Iran’s President Hassan Rouhani is under pressure by conflicting demands of the people and hardliners including those on top of the Islamic Revolution Guards Corps (IRGC).
Rouhani’s relations with the IRGC have undergone many ups and downs during his presidency. While his positions on foreign policy have moved closer to those of IRGC, it appears that the Guards still expect more from him.
IRGC Commander Mohammad Ali Jafari praised Rouhani’s tough talk against the US when the president traded threats and counter-threats with U.S. officials in July.
In a late July note addressed to Rouhani, Jafari praised the shift. Nevertheless, Jafari at the same time Jafari called on Rouhani to “take revolutionary measures in controlling prices and preventing further skyrocketing rise in the price of gold and rate of exchange of foreign currencies while Iran is experiencing an economic war with enemies.”
Jafari urged Rouhani to use the “inherent might and anger we know you are disposed with,” asking “Why you do not use that might and anger against mismanagement in your cabinet’s economic affairs?”
It appears that Jafari was alluding to Planning and Budget Organization Chief Mohammad Baqer Nobakht and others in the circle of top Rouhani economic aides. These are the same individuals who have been harshly criticized by the media and many people for their role in bringing the Iranian economy to the verge of collapse.
The IRGC has a dual objective by intervening in the government’s executive affairs. On the one hand it shows sympathy and support for the public’s call on Rouhani to change his economy officials; and on the other hand, this is an attempt to strip the Rouhani administration of executives who are sympathetic to the reform movement.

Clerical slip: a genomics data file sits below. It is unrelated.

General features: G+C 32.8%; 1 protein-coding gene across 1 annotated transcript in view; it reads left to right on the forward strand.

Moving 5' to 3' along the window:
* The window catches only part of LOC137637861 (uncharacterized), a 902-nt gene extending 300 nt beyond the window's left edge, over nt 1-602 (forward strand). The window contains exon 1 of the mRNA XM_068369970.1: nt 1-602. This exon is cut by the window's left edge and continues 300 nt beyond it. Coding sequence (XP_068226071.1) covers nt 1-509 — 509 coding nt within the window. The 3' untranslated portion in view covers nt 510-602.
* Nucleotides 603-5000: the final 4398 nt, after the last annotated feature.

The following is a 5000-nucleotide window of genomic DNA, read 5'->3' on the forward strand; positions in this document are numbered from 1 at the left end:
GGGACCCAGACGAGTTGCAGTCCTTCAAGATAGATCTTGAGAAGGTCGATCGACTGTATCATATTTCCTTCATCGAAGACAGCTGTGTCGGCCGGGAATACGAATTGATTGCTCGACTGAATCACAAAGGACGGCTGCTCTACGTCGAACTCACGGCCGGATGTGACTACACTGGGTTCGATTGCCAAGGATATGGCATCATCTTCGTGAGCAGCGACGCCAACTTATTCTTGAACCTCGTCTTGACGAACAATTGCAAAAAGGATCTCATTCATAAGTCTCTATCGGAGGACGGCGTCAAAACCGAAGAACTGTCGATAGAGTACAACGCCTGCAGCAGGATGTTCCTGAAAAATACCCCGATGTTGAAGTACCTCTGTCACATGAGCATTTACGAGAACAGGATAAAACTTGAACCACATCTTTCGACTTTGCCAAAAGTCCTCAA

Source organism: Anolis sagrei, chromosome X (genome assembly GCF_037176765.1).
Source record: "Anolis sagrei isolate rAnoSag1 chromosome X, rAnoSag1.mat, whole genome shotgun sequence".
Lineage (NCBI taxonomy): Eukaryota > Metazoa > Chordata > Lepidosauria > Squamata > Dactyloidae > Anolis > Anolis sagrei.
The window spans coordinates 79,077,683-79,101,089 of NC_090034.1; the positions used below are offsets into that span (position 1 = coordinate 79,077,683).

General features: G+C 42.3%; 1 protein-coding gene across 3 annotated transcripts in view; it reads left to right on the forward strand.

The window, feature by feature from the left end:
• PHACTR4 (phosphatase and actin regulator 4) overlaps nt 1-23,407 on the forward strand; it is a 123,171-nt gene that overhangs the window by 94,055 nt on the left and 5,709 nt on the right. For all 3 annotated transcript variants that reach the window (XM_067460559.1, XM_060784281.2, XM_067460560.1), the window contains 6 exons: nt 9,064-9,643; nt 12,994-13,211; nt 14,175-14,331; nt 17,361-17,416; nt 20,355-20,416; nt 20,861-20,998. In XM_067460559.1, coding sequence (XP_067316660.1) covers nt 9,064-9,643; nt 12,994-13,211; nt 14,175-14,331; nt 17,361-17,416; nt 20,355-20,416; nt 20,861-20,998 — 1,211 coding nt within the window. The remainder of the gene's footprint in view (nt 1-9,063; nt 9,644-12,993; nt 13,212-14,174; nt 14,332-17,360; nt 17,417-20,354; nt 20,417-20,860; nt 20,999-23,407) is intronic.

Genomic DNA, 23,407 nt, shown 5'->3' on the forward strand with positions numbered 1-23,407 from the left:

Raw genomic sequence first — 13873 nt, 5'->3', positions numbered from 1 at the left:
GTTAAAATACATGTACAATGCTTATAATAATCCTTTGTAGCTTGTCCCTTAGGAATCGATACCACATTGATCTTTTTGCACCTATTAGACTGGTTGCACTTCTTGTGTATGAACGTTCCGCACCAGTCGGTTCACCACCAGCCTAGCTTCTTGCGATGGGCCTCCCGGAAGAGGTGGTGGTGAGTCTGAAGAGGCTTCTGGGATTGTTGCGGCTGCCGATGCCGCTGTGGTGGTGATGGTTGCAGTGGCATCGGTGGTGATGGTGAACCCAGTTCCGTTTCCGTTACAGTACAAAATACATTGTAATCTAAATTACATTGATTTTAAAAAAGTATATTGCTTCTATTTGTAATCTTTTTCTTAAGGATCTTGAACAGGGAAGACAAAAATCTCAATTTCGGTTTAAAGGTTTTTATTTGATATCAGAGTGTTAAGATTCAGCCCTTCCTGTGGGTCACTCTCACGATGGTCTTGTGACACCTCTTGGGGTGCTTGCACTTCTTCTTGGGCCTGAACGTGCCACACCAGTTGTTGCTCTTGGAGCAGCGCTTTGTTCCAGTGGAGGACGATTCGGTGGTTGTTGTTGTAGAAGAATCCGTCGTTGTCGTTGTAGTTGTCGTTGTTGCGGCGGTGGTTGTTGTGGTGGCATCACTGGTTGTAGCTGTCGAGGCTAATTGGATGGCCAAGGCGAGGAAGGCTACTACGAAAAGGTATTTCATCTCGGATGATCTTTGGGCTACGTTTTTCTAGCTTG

Unconfirmed reports say that hardliners wish to replace some of Rouhani’s ministers with conservative figures.
Jafari says clearly that the IRGC’s support for the Rouhani administration depends on the cabinet’s further coordination with the political forces close to Khamenei. This is an indication that the core of the regime is becoming less tolerant of the way Rouhani is running the affairs of the state.
An almost similar trend is visible in the Iranian society among the people as Rouhani’s popularity declines. The poor performance of Rouhani’s ministers in controlling prices and the overall corruption in the economy have eroded the people’s trust in Rouhani and his administration to the lowest level.
Even the Majles has been exerting pressure on Rouhani recently to introduce extensive changes in his cabinet. This is partly because the members of parliament are under pressure from their constituencies to demand change.
Meanwhile, political figures in the reform camp have also been calling for changes in the administration’s economic team.
These pressures, as well as discords among Rouhani’s aides, and the pressures coming from outside the country, such as sanctions and threats, have made him more vulnerable.
So far, Rouhani’s only reaction to demands for change in his cabinet has been replacing the governor of the Central Bank.
On the other hand, there is no guarantee that Rouhani’s shift to stances similar to those of hardliners close to IRGC and Khamenei would protect him against social pressures. What the regime demands from him are different from the people’s demands for transparency, equality and democracy.
In the meantime, the society, and particularly those who support social and political changes in Iran are enraged by Rouhani’s shift toward conservatives.
All this leaves Rouhani in a difficult situation as he is unable to create a balance between conflicting demands.
Under the circumstances, it is unlikely that Rouhani can protect his close aides in the executive body. His only chance for survival is that the people who have taken to the streets under the pressure of poverty, unemployment, economic hardships, corruption and discrimination would define their main issue as opposition to IRGC, Khamenei and other hardliner clerics.